Skip to content

Olympians Get Social Media Rules

Tech11

The ascension of social media in everyday life is quite remarkable. When you think that Facebook, YouTube, Twitter, and Pinterest did not exist just a decade or so ago, you realize just how quickly social media has captured the imagination of virtually the entire globe.

But it’s not without its challenges. The quick rise of social media, with its often “no holds barred,” approach has led to controversy on many occasions, and gotten many people in trouble.
Remember former Congressman Anthony Weiner’s twitter fiasco . There simply aren’t widely accepted rules or guidelines regarding social media, which depending on your perspective, may be good or bad thing.

Social media and sports can be a potentially dangerous combination as well. Mark Cuban, owner of NBA team the Dallas Mavericks, has been cumulatively fined over $1 million by the NBA just for some of his tweets alone. The NFL bans its players from using Twitter or Facebook shortly before and during its games, claiming players could inadvertently reveal important game plans or other information.

With the 2012 Summer Olympics approaching, the International Olympic Committee (IOC) has issued new rules regarding social media and Olympic athletes. Mashable, a popular website which tracks social media issues recently published insight into how the IOC is governing social media use by athletes at the upcoming Summer 2012 Olympic games . According to Mashable, the IOC social media rules state that any “…tweets, blogs and posts to other social networks” must be presented in “a first-person, diary-type format,” only. Also, the rules state that “Sharing video from the Olympic Village is also forbidden, and athletes are required to obtain permission from their peers before posting photos they snap of other athletes.”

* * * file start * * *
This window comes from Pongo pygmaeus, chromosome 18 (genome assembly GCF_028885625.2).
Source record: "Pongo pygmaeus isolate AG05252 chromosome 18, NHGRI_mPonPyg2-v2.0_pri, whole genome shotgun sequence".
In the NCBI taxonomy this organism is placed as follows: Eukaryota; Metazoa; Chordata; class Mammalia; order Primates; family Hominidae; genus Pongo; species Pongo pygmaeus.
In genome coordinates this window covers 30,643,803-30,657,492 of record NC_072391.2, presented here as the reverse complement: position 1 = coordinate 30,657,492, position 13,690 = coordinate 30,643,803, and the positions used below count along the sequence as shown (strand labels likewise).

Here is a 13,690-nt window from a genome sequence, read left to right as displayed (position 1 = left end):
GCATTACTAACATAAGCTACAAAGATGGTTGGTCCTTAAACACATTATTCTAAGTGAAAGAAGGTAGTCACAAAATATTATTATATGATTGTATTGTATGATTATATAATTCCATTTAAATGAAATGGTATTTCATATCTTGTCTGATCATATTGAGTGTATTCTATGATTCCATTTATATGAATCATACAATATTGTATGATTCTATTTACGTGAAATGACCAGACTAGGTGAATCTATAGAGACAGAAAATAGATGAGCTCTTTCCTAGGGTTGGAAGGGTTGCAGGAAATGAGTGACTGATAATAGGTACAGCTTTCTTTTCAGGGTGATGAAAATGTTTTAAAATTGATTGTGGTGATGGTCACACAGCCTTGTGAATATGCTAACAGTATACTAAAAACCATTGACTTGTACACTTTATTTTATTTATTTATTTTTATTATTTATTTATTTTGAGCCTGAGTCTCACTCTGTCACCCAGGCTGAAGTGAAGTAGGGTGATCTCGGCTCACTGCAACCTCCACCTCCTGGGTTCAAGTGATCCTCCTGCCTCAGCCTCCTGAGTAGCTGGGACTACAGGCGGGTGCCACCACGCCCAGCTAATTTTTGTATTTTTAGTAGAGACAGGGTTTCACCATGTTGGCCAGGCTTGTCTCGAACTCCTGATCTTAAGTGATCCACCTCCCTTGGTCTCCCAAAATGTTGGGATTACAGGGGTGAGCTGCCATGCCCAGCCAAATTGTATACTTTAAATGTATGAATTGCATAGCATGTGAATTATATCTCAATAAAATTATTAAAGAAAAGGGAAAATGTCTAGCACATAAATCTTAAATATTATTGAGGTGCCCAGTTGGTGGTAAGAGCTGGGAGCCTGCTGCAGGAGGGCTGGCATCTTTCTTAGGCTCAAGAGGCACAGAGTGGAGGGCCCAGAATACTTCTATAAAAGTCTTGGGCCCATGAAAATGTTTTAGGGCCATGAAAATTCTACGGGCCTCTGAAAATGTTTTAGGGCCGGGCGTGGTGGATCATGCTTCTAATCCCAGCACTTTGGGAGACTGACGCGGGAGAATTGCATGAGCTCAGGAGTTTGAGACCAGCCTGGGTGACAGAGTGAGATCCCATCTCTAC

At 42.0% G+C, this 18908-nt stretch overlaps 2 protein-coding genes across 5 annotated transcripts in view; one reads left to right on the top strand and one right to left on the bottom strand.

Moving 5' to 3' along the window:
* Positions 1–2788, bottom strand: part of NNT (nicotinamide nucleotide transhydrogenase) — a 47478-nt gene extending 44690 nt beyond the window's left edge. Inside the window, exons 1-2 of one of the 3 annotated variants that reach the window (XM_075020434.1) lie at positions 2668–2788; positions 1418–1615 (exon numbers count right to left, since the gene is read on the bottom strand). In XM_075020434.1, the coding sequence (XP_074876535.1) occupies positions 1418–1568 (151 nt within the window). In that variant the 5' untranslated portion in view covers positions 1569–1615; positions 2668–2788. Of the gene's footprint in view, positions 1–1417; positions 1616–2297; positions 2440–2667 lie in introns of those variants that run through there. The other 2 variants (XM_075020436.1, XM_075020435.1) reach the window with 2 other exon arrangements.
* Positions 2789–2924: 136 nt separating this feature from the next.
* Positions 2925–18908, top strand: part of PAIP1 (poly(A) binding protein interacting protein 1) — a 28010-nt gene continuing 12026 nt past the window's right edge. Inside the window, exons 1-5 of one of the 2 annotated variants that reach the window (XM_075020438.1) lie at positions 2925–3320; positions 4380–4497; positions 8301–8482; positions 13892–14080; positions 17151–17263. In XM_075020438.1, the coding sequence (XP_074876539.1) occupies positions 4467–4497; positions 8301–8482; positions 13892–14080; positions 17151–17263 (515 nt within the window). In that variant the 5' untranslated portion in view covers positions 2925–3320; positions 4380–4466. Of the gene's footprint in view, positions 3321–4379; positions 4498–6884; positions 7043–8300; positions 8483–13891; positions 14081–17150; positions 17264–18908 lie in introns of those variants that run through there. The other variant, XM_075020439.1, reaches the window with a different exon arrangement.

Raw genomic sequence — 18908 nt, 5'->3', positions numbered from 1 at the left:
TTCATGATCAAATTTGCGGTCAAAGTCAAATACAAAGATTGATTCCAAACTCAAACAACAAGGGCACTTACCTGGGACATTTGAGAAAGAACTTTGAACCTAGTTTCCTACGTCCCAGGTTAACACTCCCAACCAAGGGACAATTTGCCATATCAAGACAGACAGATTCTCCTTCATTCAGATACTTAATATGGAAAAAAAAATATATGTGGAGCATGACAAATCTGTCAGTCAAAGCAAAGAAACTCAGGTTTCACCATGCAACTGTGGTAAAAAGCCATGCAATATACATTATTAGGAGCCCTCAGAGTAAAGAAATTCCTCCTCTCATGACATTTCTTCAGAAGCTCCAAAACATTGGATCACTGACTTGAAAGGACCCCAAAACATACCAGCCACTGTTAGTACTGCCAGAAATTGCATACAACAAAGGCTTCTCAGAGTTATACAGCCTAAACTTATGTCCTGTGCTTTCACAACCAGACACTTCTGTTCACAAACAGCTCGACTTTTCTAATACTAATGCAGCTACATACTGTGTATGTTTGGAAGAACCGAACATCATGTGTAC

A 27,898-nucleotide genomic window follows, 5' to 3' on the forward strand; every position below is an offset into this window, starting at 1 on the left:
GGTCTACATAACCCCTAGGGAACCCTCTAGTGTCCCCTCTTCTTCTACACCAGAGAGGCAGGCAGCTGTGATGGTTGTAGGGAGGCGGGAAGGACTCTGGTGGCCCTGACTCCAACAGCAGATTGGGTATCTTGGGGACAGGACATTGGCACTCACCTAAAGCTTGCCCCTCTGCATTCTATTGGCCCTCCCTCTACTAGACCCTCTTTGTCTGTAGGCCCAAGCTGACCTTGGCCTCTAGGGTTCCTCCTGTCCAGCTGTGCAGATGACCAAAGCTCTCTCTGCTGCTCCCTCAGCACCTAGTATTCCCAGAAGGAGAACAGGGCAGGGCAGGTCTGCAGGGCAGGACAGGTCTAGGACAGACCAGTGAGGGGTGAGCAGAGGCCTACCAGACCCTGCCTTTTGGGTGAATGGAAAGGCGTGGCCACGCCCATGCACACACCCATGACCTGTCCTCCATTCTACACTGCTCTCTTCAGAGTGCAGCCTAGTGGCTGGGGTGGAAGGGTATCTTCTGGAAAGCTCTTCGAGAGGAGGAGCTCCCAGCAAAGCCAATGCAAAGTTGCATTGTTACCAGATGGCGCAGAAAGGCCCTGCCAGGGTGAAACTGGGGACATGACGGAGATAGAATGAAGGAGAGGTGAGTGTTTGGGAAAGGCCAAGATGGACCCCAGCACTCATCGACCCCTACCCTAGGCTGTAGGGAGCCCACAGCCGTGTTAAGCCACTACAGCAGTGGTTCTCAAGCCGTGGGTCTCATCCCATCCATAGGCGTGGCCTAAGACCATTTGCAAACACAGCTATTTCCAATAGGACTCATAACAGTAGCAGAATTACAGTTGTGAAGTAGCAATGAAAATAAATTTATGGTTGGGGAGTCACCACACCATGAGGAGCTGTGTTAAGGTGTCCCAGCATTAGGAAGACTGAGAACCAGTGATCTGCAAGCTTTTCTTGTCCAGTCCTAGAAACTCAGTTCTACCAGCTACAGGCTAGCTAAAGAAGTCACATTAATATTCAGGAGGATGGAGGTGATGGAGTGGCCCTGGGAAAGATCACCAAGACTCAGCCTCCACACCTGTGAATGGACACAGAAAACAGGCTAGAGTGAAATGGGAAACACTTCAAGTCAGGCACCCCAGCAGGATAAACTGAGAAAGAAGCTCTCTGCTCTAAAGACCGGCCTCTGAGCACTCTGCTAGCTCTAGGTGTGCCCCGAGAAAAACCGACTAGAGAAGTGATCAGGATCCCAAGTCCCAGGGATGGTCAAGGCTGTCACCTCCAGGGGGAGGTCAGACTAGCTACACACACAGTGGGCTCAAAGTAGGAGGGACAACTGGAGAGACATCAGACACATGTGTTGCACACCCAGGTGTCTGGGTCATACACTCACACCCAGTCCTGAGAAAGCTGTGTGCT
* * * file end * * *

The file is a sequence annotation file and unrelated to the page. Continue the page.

Many of the social media savvy athletes are not happy with the restrictions. “Why would you want to handicap a form of media that only increases exposure for your event?” American Olympic athlete Nick Symmonds. “If you’re trying to make these the most watched Games in the history of the world, why would you take the people responsible for that history and say, ‘Hey, you can’t do that, you can’t share?’ Limiting it seems so stupid.”

This will be interesting to watch, because there is virtually no way for the IOC to police this. It should make for an interesting Olympics, both on and off the field.

 

Comments are closed.